“You’d better not go this evening,” he said, as convincingly as he knew how; “because the gates will be closed very early, and the Saturday-evening services are of a particularly special nature, quite reserved for those living on the grounds.”
“Rats!” said Theodore, raising his head, and abandoning the search for the bill. “Why don’t you speak out like a man, and say you think I’m too drunk?”
“I don’t think that is a question which need arise between us, Mr. Madden,” murmured Theron, confusedly.
“Oh, don’t you make any mistake! A hell of a lot of questions arise between us, Mr. Ware,” cried Theodore, with a sudden accession of vigor in tone and mien. “And one of ’em is—go away from me, Michael!—one of ’em is, I say, why don’t you leave our girls alone? They’ve got their own priests to make fools of themselves over, without any sneak of a Protestant parson coming meddling round them. You’re a married man into the bargain; and you’ve got in your house this minute a piano that my sister bought and paid for. Oh, I’ve seen the entry in Thurston’s books! You have the cheek to talk to me about being drunk—why—”
These remarks were never concluded, for Father Forbes here clapped a hand abruptly over the offending mouth, and flung his free arm in a tight grip around the young man’s waist. “Come with me, Michael!” he said, and the two men led the reluctant and resisting Theodore at a sharp pace off into the woods.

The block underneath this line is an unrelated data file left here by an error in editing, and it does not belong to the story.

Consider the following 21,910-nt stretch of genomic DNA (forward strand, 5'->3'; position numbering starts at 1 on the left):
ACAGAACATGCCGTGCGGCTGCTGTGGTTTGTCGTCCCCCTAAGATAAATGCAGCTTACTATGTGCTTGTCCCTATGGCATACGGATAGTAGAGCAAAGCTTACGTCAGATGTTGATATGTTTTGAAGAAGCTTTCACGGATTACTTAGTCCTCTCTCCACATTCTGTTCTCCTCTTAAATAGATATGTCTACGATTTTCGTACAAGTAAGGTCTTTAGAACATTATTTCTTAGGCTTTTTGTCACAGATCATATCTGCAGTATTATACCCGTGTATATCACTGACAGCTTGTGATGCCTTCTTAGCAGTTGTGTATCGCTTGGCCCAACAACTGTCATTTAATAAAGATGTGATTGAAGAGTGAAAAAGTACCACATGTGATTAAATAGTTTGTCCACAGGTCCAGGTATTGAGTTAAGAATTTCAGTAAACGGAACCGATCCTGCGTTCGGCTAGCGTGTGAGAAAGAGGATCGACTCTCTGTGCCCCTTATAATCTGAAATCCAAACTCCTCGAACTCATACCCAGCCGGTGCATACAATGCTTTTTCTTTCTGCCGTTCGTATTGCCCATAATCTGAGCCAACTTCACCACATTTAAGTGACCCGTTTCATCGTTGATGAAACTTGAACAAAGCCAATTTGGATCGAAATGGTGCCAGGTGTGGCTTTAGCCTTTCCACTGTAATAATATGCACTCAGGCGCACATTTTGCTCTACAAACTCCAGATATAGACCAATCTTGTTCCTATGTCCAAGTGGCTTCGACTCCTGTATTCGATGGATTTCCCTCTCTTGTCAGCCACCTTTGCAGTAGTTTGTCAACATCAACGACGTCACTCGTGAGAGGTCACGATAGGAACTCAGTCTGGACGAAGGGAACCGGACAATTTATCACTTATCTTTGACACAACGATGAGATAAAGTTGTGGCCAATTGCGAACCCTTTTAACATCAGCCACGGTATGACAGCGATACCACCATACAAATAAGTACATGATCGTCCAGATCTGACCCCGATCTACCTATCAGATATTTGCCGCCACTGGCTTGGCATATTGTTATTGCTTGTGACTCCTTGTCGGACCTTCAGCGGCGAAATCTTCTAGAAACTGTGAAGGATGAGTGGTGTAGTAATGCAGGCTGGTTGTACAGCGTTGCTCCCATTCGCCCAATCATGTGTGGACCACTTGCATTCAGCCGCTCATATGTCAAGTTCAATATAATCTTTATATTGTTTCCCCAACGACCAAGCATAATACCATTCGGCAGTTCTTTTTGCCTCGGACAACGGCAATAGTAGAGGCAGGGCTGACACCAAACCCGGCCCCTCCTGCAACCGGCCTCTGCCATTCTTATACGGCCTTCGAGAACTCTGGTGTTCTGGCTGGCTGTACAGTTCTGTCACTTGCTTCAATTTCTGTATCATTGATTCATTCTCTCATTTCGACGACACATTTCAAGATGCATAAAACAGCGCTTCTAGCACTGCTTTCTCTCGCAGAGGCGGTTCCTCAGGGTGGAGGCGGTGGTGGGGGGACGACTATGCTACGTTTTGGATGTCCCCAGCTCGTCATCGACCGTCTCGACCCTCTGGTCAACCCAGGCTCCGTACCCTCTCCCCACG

Theron and Celia stood and watched them disappear among the undergrowth. “It’s the dirty Foley blood that’s in him,” he heard her say, as if between clenched teeth.
The girl’s big brown eyes, when Theron looked into them again, were still fixed upon the screen of foliage, and dilated like those of a Medusa mask. The blood had gone away, and left the fair face and neck as white, it seemed to him, as marble. Even her lips, fiercely bitten together, appeared colorless. The picture of consuming and powerless rage which she presented, and the shuddering tremor which ran over her form, as visible as the quivering track of a gust of wind across a pond, awed and frightened him.
Tenderness toward her helpless state came too, and uppermost. He drew her arm into his, and turned their backs upon the picnic scene.
“Let us walk a little up the path into the woods,” he said, “and get away from all this.”
“The further away the better,” she answered bitterly, and he felt the shiver run through her again as she spoke.
The methodical waltz-music from that unseen dancing platform rose again above all other sounds. They moved up the woodland path, their steps insensibly falling into the rhythm of its strains, and vanished from sight among the trees.
Theron and Celia walked in silence for some minutes, until the noises of the throng they had left behind were lost. The path they followed had grown indefinite among the grass and creepers of the forest carpet; now it seemed to end altogether in a little copse of young birches, the delicately graceful stems of which were clustered about a parent stump, long since decayed and overgrown with lichens and layers of thick moss.